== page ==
Monday, November 3, 2008

Obama and Biden: A High Speed Administration?

NOTE: We've moved! Visit us at the California High Speed Rail Blog.

I'll be blunt. Since Barack Obama and Joe Biden look set to become our next president and vice president, and since polls show that Obama supporters also support Prop 1A it is worth reminding Californians that these two candidates are strong supporters of high speed rail. Feel free to forward this to your family and friends.

Barack Obama at a rally in Youngstown, Ohio in August:

At one point, asked about his support for high-speed rail, Obama lapsed into what was almost a comedy routine. All he needed was a fake brick wall behind him and a two-drink minimum.

"If you think about the Midwest, think about right here, what we've got is all kind of towns that we could connect," Obama said. "All of these cities are, they basically take in the air about 45 minutes to an hour to fly."

"But by the time you get to the airport," Obama continued, "take off your shoes, get to the terminal, realize that your flight's been delayed two hours, go pay $10 for a cup of coffee, and a sandwich for another $10, come back, you get on the plane, you're sitting on the tarmac for another 25 minutes, you finally take off, you're circling above the city for another half hour, when you land they can't find your luggage, and then you get to where you're going -- by the time it's all done it's a five-hour trip! …So the time is right now for us to start thinking about high-speed rail as an alternative to air transportation, connecting all these cities and think about what a great project that would be in terms of rebuilding America."

Or this, from a visit to Beech Grove, Indiana during the primaries, when Obama talked to a man who works in the Amtrak shops there:

The irony is with the gas prices what they are, we should be expanding rail service. One of the things I have been talking bout for awhile is high speed rail connecting all of these Midwest cities -- Indianapolis, Chicago, Milwaukee, Detroit, St. Louis. They are not that far away from each other. Because of how big of a hassle airlines are now. There are a lot of people if they had the choice, it takes you just about as much time if you had high speed rail to go the airport, park, take your shoes off.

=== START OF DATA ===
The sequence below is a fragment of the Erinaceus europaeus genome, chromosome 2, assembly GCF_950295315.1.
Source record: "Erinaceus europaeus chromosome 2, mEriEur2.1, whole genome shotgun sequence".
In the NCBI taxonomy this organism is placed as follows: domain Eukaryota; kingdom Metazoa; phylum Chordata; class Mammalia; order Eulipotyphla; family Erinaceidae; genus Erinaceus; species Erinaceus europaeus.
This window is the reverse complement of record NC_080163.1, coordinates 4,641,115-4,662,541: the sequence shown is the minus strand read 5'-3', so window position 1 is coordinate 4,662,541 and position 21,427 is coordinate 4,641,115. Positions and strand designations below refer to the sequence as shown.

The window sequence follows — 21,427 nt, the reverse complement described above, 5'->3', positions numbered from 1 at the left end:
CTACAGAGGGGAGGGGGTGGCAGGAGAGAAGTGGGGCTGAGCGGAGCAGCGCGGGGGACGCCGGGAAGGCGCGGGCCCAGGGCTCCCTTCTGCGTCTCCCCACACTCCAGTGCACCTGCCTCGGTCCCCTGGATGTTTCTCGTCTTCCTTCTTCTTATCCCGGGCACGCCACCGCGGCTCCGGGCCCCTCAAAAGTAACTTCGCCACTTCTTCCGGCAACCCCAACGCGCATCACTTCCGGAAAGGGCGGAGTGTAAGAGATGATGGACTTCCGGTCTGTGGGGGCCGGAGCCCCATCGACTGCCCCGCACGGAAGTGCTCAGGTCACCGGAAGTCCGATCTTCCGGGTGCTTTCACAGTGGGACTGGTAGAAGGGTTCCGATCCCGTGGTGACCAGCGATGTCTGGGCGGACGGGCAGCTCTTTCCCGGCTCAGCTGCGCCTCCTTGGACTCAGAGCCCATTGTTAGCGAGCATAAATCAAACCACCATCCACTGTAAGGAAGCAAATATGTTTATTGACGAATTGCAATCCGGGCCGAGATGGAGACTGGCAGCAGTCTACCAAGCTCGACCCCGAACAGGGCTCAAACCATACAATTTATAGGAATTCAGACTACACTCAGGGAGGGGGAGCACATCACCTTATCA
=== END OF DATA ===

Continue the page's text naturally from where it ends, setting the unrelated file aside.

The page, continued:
This is something that we should be talking about a lot more. We are going to be having a lot of conversations this summer about gas prices. And it is a perfect time to start talk about why we don't have better rail service. We are the only advanced country in the world that doesn't have high speed rail. We just don't have it. And it works on the Northeast corridor. They would rather go from New York to Washington by train than they would by plane. It is a lot more reliable and it is a good way for us to start reducing how much gas we are using. It is a good story to tell.

Joe Biden in 2001:

A lead author of the legislation, Senator Joseph Biden, Jr. (DE) said, "Every advanced economy in the world invests more than the United States in high-speed inter-city service. We like to think of ourselves as the most advanced country in the world, and I believe we are, but for years we have nickel-and-dimed passenger rail service in this country."

Biden explained the broad support for the legislation, stating, "We have the support of the many members all across the country because our country's transportation system is already stretched to the breaking point."

Biden's comments from the campaign trail in 2007:

“I commute 250 miles a day on high-speed rail,” Biden said. “I'm Mr. Amtrak.”

Biden proposes an interstate high-speed rail service similar to the interstate highway system.

“One mile of one lane of I-80 costs $22 million,” Biden said. “One mile of I-95 (on the East Coast) holds more traffic and costs $41 million.” By contrast, “One mile of high-speed rail costs $1 million.

“You can fit more people on a rail car and you'll be taking 50 automobiles off the road. Rail uses 1/50th of the cost (of a car) in terms of energy consumption.”

Biden said the reason why railroads haven't been used more in the past is because of special interest groups, most notably the airline industry. “They get $350 million a year to go where no one wants to go,” Biden said, qualifying that by saying that there is not enough business to support a commercial flight. He said people don't like the idea of subsidizing railroads, yet the airline industry gets subsidies to fly to sparse locations.

From an Iowa town hall, also in 2007:

You are looking at Mr. Transportation,” he said in response to a question about using an electrified rail system like Europe’s. “I am the reason Amtrak keeps moving.”...

“Why do you think businesses are leaving (the U.S.)?” he said. “We need a good infrastructure, which would benefit economic development.”

If you are casting a vote tomorrow for Obama-Biden here in California, be sure to cast a vote for Prop 1A as well.